Key principles for developing brand and portfolio messaging

Zoe Bartley, Sarah White | 7th July 2017

 

 

Our Creative Director Damien Parsonage, recently wrote of the need to harness emotional power in pharmaceutical marketing. One of the key foundations on which a brand is built is a messaging strategy.

The impact of strong messaging is visible across industries. At its highest level, it’s the reason we associate commonly used words with established brands. For example ‘just do it’ instantly brings the Nike swoosh to mind, and ‘I’m loving it’ the golden arches of McDonalds.

It has enabled successful launches, repositioned established brands, and fended off competitive threats. For example, Lucozade is one of the largest carbonated softdrinks in the impulse and convenience sector.

However, it has managed to avoid many of the negative, ‘unhealthy’ associations of the category through consistent messaging and gradual evolution from its 1927 message on provision of recovery from illness – ‘the nice part of being ill’.

When working with healthcare brands, compliance restrictions add an extra layer of complexity to the brand messaging challenge. This doesn’t need to limit the impact of your messaging, and if anything, makes the role of a clear messaging strategy more important.

In the type II diabetes market, the hugely successful launch of Lantus in 2000 is partially attributed to powerfully emotive messaging that focused on product benefits, helping to overcome the resistance to injectables earlier in the disease pathway. Here, we offer some guidance on developing messaging for your healthcare brands.

Before you get started…

Before you begin your brand messaging project, take a look at the practical checklist featured in the downloadable PDF version of this article, designed to help you map your aims, audience, product attributes and processes.

At Blue Latitude Health, it’s often the role of the strategic consultant to pull the relevant information together to form an in-depth understanding of the market, the customer profile, and the business objectives before collaborating with a medical writer to advise on the therapy area and find unique angles to the story.

Regardless of whether you’re partnering with an agency or consultancy, or creating messaging in-house, it’s essential to have clarity on these key points first.

Once messaging development is underway…

The following five principles will help you create a brand story that is compelling, memorable and impactful.

1. Nail the proposition

The first and foremost step to creating a brand story is to establish the brand proposition. This is the single-minded thought that all your messages aim to serve.

The proposition can be an immediate patient benefit, such as having more freedom to experience life, or it can be an aspirational goal, such as reaching a cure. Everything you want to communicate about your brand should lead towards this one idea.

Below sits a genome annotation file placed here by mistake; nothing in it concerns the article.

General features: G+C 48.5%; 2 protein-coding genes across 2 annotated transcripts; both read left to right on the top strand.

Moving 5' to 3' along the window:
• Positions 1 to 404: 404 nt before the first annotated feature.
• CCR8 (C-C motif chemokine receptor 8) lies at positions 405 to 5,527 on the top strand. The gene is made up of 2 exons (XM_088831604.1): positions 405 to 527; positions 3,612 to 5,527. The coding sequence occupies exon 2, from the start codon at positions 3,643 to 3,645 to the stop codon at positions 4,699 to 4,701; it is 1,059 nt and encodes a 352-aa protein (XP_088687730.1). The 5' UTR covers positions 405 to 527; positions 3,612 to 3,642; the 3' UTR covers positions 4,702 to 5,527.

Defining the brand proposition requires a lot of thought. There can be layers of complications such as having multiple business objectives, historical messaging that needs to be taken into account, anticipating pipeline products and avoiding conflicting messages with other brands in a portfolio.

Working with a consultant and a medical writer can help you unravel some of the thinking and reach an optimal direction for the story.

2. Have a beginning, middle and end

Typically, we recommend a house structure to categorise and clarify the hierarchy of information, but sometimes a story flow in prose or arranged in tables will do the job if the level of information is very simple.

Whatever form it takes, the brand story must have a beginning, middle, and end, each serving to connect with the other. The beginning is especially important because it’s a point at which your audience will choose whether or not to engage.

People are motivated by ‘why’, more than ‘what’, so it’s worth paying more attention here to getting it right. The main body of messages should then act to address the opening and lead to a call to action, tying it up with the proposition.

If at any point you’ve had to reread the copy to understand the flow or logic, it’s an indication there is a missing link within the story.

3. Feature versus benefit

A feature can easily be mistaken for a benefit. Pharmaceutical products can have many important features that feel like benefits – symptom control, life extension, reduced pill burden, improved tolerability – to name a few.

When developing brand messaging, it’s important to go one step further to communicate what these features might mean to a customer. This could be the ability for their patients to get on with daily life, a chance to spend more time with loved ones, or the capacity to return to work. Of course, the messages must be balanced and not misleading. Having a balance of commercial and medical mind sets in your team will help you achieve a brand story that is both compelling and compliant.

 

 

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